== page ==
KABUL (Reuters) - The Afghan Taliban has issued a new video tape of a U.S. soldier captured this summer, which was condemned by the U.S. military as propaganda, and the decision to release it on Christmas day as cruel.
Private Bowe Bergdahl appears in the video wearing a U.S. military style uniform including a military helmet.
He gives his name, hometown, and other personal details before saying he is a prisoner of war of the Taliban. It is not clear when the video was made.
He goes on to attack U.S. leaders for their treatment of Muslims in Iraq and Afghanistan and warns that the U.S. military is no match for the Taliban.
"I'm afraid to tell you that this war has slipped from our fingers and it's just going to be our next Vietnam unless the American people stand up and stop all this nonsense," he says.
But a military spokesman said the statements should be considered coerced, and condemned the timing of its release.
"This is a horrible act which exploits a young soldier, who was clearly compelled to read a prepared statement. It reflects nothing more than the violent, deceitful tactics of the Taliban insurgency," said U.S. Navy Rear Admiral Gregory Smith, director of communication, with NATO-led forces in Afghanistan.
"To release this video on Christmas Day is an affront to the deeply-concerned family and friends of Bowe Bergdahl, demonstrating contempt for religious traditions and the teachings of Islam. We will continue our search for Bowe Bergdahl," he said in a written statement.
In the video, Bergdahl tells his fellow soldiers they are facing a well-organized and patient enemy -- perhaps a reference to a statement made by the White House last month saying the United States would not be in Afghanistan in nine years' time.
"To all you soldiers out there who are getting ready to come over here for the first time because of the stupidity of our country and leaders... you are fighting very smart people who know exactly how to kill us and are extremely patient."
A spokesman for the Taliban also urged the U.S. government in the video to make a prisoner swap deal for Bergdahl.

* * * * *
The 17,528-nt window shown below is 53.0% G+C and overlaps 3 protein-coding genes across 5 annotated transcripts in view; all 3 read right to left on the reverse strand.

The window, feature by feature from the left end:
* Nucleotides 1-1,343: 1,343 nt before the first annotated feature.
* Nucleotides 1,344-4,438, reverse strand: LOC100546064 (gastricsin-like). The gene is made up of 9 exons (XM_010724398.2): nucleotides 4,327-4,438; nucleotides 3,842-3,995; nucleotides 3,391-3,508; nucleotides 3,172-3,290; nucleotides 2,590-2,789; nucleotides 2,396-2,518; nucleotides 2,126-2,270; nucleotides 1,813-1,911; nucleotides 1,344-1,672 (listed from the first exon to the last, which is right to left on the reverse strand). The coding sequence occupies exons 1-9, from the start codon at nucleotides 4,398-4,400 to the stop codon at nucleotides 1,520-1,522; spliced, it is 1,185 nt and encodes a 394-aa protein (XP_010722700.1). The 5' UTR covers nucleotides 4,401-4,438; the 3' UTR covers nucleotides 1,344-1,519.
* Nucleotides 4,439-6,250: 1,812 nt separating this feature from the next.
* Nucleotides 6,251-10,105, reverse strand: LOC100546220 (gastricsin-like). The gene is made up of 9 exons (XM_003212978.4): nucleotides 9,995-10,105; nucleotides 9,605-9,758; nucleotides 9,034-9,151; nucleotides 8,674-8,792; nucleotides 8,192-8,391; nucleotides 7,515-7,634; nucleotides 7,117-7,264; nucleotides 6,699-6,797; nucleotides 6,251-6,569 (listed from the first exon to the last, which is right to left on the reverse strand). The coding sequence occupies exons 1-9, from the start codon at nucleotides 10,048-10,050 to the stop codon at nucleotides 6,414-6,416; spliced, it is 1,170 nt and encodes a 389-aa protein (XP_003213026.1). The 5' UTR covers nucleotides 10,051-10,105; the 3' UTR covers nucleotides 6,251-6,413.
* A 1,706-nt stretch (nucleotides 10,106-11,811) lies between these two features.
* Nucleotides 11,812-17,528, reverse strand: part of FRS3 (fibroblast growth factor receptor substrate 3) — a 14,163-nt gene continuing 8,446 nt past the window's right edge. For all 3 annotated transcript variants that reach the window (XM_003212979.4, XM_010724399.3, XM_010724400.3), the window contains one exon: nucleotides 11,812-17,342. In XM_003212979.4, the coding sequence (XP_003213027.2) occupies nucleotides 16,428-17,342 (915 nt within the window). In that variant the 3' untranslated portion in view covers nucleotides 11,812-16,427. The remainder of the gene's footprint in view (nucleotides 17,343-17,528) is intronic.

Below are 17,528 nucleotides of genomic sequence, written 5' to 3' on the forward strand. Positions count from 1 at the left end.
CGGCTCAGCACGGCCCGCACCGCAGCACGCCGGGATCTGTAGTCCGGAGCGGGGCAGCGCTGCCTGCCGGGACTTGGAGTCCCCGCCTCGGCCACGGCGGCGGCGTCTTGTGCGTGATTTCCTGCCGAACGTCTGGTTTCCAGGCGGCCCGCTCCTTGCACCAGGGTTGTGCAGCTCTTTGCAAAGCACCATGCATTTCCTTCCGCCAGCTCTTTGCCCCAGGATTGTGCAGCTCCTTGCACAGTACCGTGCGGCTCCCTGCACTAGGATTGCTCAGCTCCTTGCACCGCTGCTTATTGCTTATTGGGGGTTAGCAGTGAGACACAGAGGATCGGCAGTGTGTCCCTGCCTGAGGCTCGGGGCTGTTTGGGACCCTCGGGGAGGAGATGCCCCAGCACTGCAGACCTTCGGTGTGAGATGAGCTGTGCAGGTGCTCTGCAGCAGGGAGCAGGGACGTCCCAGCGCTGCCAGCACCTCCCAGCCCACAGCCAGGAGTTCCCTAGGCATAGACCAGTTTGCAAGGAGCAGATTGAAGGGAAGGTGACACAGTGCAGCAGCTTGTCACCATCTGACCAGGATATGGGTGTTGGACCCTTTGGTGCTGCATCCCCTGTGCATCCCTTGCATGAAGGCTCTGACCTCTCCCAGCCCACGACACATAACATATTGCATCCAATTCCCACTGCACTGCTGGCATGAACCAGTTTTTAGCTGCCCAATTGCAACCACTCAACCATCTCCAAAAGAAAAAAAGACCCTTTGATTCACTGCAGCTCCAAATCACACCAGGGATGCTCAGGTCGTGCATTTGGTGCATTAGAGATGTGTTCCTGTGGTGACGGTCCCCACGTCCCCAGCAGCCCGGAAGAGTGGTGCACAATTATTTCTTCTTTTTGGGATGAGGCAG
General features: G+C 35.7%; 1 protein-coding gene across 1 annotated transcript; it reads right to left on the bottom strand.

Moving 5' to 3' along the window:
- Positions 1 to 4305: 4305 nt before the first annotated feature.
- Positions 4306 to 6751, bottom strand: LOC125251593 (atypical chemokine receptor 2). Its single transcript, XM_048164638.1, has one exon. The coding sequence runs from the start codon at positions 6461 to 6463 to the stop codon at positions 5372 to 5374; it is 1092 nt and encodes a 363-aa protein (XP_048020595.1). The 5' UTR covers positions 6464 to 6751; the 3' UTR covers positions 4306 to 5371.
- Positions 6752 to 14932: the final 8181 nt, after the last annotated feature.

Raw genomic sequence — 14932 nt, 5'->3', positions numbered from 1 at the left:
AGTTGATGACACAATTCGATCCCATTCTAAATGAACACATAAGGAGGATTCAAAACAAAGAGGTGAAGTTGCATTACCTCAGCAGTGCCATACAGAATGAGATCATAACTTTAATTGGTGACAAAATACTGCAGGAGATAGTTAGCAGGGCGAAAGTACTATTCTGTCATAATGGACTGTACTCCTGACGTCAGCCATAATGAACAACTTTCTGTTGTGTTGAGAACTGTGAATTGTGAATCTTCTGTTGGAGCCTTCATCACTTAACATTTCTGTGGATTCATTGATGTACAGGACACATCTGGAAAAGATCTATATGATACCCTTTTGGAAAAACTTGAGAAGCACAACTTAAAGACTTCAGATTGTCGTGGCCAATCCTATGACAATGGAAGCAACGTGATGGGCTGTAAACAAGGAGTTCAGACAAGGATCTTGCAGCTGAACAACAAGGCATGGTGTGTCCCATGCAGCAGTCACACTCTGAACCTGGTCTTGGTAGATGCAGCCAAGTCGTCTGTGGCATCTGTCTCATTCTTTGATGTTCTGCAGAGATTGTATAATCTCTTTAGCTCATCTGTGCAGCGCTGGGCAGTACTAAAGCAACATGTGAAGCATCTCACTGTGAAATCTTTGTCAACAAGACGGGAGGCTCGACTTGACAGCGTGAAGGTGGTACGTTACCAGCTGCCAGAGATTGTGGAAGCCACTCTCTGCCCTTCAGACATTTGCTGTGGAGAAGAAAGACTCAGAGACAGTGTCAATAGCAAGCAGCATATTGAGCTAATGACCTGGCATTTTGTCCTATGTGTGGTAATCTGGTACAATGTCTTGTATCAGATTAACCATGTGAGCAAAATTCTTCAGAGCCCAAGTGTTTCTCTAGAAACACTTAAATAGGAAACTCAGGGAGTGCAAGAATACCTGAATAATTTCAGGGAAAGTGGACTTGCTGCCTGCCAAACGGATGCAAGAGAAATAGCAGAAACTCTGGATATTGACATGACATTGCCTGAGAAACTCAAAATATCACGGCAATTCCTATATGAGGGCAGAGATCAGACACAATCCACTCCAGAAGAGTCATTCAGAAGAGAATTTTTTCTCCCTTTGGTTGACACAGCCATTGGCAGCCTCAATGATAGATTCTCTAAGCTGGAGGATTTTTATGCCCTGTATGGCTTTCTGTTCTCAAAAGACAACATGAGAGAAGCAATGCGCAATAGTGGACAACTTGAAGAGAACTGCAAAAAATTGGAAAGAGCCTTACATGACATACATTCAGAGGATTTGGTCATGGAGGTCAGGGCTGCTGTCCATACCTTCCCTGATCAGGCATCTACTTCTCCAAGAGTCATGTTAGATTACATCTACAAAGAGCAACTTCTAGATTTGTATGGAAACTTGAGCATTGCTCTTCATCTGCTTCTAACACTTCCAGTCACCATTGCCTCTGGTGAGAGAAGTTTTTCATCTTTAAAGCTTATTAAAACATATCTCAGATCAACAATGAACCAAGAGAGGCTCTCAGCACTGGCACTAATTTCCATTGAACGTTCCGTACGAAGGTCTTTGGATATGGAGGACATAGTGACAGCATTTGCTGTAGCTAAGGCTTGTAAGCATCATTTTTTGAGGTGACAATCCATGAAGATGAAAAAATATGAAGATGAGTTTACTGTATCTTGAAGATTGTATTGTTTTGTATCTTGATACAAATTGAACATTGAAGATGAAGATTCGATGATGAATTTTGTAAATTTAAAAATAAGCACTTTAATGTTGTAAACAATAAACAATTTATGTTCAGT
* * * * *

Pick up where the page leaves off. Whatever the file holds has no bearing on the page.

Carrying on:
"The Islamic Emirate of Afghanistan has demanded and still demands release of a limited number of prisoners in exchange for this American prisoner, Bowe Robert Bergdahl," Zabihullah Mujahid said.
The soldier, who was 23 when he was captured by the Taliban in southeastern Afghanistan in late June, was in good health, Mujahid said.
The man in the video looked healthy and said he had been well-treated, contrasting his fate to that of prisoners held in U.S. military prisons, including the infamous Abu Ghraib.
"I bear witness I was continuously treated as a human being, with dignity, and I had nobody deprive me of my clothes and take pictures of me naked. I had no dogs barking at me or biting me as my country has done to their Muslim prisoners in the jails that I have mentioned," the man said.
In July, Bergdahl appeared in a video urging the U.S. government to withdraw its forces from Afghanistan, which was denounced by the Pentagon as Taliban propaganda that violated international law.
The capture and detention of the soldier comes amid the bloodiest period in Afghanistan since the Taliban's ouster by U.S.-backed Afghan forces in late 2001.
To try and quell mounting violence, Washington has begun the gradual dispatch of some 30,000 more American troops to Afghanistan, before starting to pull them out in July 2011.
There are about 110,000 foreign troops, more than half of them Americans, fighting the militants.